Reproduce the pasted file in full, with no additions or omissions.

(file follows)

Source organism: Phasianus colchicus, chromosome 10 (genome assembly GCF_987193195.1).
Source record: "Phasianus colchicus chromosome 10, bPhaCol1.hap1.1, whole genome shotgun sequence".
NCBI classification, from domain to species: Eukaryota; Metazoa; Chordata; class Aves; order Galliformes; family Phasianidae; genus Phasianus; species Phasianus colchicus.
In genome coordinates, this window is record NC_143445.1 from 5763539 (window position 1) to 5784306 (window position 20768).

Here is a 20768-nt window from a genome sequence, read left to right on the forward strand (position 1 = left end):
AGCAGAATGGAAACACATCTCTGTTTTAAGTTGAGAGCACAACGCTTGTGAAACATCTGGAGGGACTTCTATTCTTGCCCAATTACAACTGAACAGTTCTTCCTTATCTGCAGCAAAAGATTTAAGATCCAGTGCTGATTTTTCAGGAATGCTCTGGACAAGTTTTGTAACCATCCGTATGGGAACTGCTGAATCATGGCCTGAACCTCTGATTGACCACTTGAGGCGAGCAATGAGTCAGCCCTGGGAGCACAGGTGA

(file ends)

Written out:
Source organism: Phasianus colchicus, chromosome 10 (genome assembly GCF_987193195.1).
Source record: "Phasianus colchicus chromosome 10, bPhaCol1.hap1.1, whole genome shotgun sequence".
NCBI classification, from domain to species: Eukaryota; Metazoa; Chordata; class Aves; order Galliformes; family Phasianidae; genus Phasianus; species Phasianus colchicus.
In genome coordinates, this window is record NC_143445.1 from 5763539 (window position 1) to 5784306 (window position 20768).

Here is a 20768-nt window from a genome sequence, read left to right on the forward strand (position 1 = left end):
AGCAGAATGGAAACACATCTCTGTTTTAAGTTGAGAGCACAACGCTTGTGAAACATCTGGAGGGACTTCTATTCTTGCCCAATTACAACTGAACAGTTCTTCCTTATCTGCAGCAAAAGATTTAAGATCCAGTGCTGATTTTTCAGGAATGCTCTGGACAAGTTTTGTAACCATCCGTATGGGAACTGCTGAATCATGGCCTGAACCTCTGATTGACCACTTGAGGCGAGCAATGAGTCAGCCCTGGGAGCACAGGTGA